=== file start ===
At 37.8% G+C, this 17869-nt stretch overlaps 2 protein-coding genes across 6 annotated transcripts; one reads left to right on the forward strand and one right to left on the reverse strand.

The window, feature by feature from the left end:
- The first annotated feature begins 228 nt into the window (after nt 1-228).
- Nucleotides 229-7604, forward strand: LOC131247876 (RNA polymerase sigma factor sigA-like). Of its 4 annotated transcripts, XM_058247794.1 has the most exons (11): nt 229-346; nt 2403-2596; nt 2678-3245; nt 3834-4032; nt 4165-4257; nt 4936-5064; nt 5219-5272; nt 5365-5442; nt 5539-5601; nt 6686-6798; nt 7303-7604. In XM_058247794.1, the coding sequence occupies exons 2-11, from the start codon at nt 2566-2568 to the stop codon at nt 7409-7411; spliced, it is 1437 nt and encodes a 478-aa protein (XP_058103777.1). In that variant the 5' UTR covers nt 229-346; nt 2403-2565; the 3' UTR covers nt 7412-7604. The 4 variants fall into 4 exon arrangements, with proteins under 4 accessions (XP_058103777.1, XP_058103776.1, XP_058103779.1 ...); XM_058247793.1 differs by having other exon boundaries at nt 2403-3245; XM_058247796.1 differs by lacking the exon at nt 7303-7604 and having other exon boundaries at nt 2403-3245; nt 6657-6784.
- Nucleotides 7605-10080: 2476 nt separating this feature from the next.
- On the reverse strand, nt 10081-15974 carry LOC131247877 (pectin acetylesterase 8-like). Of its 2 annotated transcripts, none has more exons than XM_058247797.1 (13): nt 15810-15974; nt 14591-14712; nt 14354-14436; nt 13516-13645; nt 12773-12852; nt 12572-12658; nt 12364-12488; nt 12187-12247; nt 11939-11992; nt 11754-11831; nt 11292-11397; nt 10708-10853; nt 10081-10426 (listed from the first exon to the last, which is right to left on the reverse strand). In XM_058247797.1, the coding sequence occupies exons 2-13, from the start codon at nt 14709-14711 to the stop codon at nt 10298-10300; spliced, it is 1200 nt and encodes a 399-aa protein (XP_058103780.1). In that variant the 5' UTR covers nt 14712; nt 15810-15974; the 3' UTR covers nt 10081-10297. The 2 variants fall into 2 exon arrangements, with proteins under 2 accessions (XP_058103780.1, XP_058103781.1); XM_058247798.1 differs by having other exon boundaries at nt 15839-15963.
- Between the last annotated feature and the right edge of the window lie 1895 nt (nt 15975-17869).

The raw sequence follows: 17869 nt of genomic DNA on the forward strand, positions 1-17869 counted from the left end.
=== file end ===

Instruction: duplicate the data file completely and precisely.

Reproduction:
At 37.8% G+C, this 17869-nt stretch overlaps 2 protein-coding genes across 6 annotated transcripts; one reads left to right on the forward strand and one right to left on the reverse strand.

The window, feature by feature from the left end:
- The first annotated feature begins 228 nt into the window (after nt 1-228).
- Nucleotides 229-7604, forward strand: LOC131247876 (RNA polymerase sigma factor sigA-like). Of its 4 annotated transcripts, XM_058247794.1 has the most exons (11): nt 229-346; nt 2403-2596; nt 2678-3245; nt 3834-4032; nt 4165-4257; nt 4936-5064; nt 5219-5272; nt 5365-5442; nt 5539-5601; nt 6686-6798; nt 7303-7604. In XM_058247794.1, the coding sequence occupies exons 2-11, from the start codon at nt 2566-2568 to the stop codon at nt 7409-7411; spliced, it is 1437 nt and encodes a 478-aa protein (XP_058103777.1). In that variant the 5' UTR covers nt 229-346; nt 2403-2565; the 3' UTR covers nt 7412-7604. The 4 variants fall into 4 exon arrangements, with proteins under 4 accessions (XP_058103777.1, XP_058103776.1, XP_058103779.1 ...); XM_058247793.1 differs by having other exon boundaries at nt 2403-3245; XM_058247796.1 differs by lacking the exon at nt 7303-7604 and having other exon boundaries at nt 2403-3245; nt 6657-6784.
- Nucleotides 7605-10080: 2476 nt separating this feature from the next.
- On the reverse strand, nt 10081-15974 carry LOC131247877 (pectin acetylesterase 8-like). Of its 2 annotated transcripts, none has more exons than XM_058247797.1 (13): nt 15810-15974; nt 14591-14712; nt 14354-14436; nt 13516-13645; nt 12773-12852; nt 12572-12658; nt 12364-12488; nt 12187-12247; nt 11939-11992; nt 11754-11831; nt 11292-11397; nt 10708-10853; nt 10081-10426 (listed from the first exon to the last, which is right to left on the reverse strand). In XM_058247797.1, the coding sequence occupies exons 2-13, from the start codon at nt 14709-14711 to the stop codon at nt 10298-10300; spliced, it is 1200 nt and encodes a 399-aa protein (XP_058103780.1). In that variant the 5' UTR covers nt 14712; nt 15810-15974; the 3' UTR covers nt 10081-10297. The 2 variants fall into 2 exon arrangements, with proteins under 2 accessions (XP_058103780.1, XP_058103781.1); XM_058247798.1 differs by having other exon boundaries at nt 15839-15963.
- Between the last annotated feature and the right edge of the window lie 1895 nt (nt 15975-17869).

The raw sequence follows: 17869 nt of genomic DNA on the forward strand, positions 1-17869 counted from the left end.